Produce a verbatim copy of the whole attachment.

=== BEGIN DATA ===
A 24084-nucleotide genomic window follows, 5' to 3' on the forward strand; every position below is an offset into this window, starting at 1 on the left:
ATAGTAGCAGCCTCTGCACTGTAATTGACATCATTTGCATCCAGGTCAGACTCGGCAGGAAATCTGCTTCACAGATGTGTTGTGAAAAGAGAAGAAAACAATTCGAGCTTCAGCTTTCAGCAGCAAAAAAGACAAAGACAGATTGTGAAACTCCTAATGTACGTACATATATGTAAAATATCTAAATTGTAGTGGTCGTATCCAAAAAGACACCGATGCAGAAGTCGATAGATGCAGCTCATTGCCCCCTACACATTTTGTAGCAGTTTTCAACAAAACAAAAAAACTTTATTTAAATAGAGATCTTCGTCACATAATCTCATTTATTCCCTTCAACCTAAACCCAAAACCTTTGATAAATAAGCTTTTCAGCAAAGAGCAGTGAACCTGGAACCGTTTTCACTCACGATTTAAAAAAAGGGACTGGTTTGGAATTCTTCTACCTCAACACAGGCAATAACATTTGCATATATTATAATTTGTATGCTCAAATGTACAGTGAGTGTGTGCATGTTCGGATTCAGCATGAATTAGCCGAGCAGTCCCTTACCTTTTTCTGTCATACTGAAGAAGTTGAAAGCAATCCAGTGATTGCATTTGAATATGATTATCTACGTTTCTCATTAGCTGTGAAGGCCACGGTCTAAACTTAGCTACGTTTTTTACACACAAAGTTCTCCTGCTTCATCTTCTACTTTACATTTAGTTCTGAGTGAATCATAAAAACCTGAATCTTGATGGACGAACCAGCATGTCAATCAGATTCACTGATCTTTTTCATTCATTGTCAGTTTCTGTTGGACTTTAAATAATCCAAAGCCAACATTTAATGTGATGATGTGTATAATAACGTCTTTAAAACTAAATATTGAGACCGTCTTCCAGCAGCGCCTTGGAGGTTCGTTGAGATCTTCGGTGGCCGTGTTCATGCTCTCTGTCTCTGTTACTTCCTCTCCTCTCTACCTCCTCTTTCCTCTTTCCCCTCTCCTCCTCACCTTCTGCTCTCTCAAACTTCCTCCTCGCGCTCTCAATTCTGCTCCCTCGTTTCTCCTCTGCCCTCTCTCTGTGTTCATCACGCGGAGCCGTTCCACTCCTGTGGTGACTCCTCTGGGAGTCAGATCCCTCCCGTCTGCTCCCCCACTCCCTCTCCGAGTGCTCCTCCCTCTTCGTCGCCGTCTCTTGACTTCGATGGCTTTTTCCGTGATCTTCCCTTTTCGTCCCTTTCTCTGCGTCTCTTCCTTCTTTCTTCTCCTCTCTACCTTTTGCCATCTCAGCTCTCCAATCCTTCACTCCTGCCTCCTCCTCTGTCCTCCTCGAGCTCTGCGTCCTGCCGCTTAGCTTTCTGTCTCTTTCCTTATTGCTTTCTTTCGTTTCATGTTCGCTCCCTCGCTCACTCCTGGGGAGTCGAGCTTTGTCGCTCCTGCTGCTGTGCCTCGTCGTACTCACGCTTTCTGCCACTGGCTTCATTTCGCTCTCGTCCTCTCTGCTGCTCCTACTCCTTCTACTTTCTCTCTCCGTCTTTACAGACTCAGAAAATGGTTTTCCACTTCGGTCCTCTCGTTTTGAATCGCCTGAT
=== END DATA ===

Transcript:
A 24084-nucleotide genomic window follows, 5' to 3' on the forward strand; every position below is an offset into this window, starting at 1 on the left:
ATAGTAGCAGCCTCTGCACTGTAATTGACATCATTTGCATCCAGGTCAGACTCGGCAGGAAATCTGCTTCACAGATGTGTTGTGAAAAGAGAAGAAAACAATTCGAGCTTCAGCTTTCAGCAGCAAAAAAGACAAAGACAGATTGTGAAACTCCTAATGTACGTACATATATGTAAAATATCTAAATTGTAGTGGTCGTATCCAAAAAGACACCGATGCAGAAGTCGATAGATGCAGCTCATTGCCCCCTACACATTTTGTAGCAGTTTTCAACAAAACAAAAAAACTTTATTTAAATAGAGATCTTCGTCACATAATCTCATTTATTCCCTTCAACCTAAACCCAAAACCTTTGATAAATAAGCTTTTCAGCAAAGAGCAGTGAACCTGGAACCGTTTTCACTCACGATTTAAAAAAAGGGACTGGTTTGGAATTCTTCTACCTCAACACAGGCAATAACATTTGCATATATTATAATTTGTATGCTCAAATGTACAGTGAGTGTGTGCATGTTCGGATTCAGCATGAATTAGCCGAGCAGTCCCTTACCTTTTTCTGTCATACTGAAGAAGTTGAAAGCAATCCAGTGATTGCATTTGAATATGATTATCTACGTTTCTCATTAGCTGTGAAGGCCACGGTCTAAACTTAGCTACGTTTTTTACACACAAAGTTCTCCTGCTTCATCTTCTACTTTACATTTAGTTCTGAGTGAATCATAAAAACCTGAATCTTGATGGACGAACCAGCATGTCAATCAGATTCACTGATCTTTTTCATTCATTGTCAGTTTCTGTTGGACTTTAAATAATCCAAAGCCAACATTTAATGTGATGATGTGTATAATAACGTCTTTAAAACTAAATATTGAGACCGTCTTCCAGCAGCGCCTTGGAGGTTCGTTGAGATCTTCGGTGGCCGTGTTCATGCTCTCTGTCTCTGTTACTTCCTCTCCTCTCTACCTCCTCTTTCCTCTTTCCCCTCTCCTCCTCACCTTCTGCTCTCTCAAACTTCCTCCTCGCGCTCTCAATTCTGCTCCCTCGTTTCTCCTCTGCCCTCTCTCTGTGTTCATCACGCGGAGCCGTTCCACTCCTGTGGTGACTCCTCTGGGAGTCAGATCCCTCCCGTCTGCTCCCCCACTCCCTCTCCGAGTGCTCCTCCCTCTTCGTCGCCGTCTCTTGACTTCGATGGCTTTTTCCGTGATCTTCCCTTTTCGTCCCTTTCTCTGCGTCTCTTCCTTCTTTCTTCTCCTCTCTACCTTTTGCCATCTCAGCTCTCCAATCCTTCACTCCTGCCTCCTCCTCTGTCCTCCTCGAGCTCTGCGTCCTGCCGCTTAGCTTTCTGTCTCTTTCCTTATTGCTTTCTTTCGTTTCATGTTCGCTCCCTCGCTCACTCCTGGGGAGTCGAGCTTTGTCGCTCCTGCTGCTGTGCCTCGTCGTACTCACGCTTTCTGCCACTGGCTTCATTTCGCTCTCGTCCTCTCTGCTGCTCCTACTCCTTCTACTTTCTCTCTCCGTCTTTACAGACTCAGAAAATGGTTTTCCACTTCGGTCCTCTCGTTTTGAATCGCCTGAT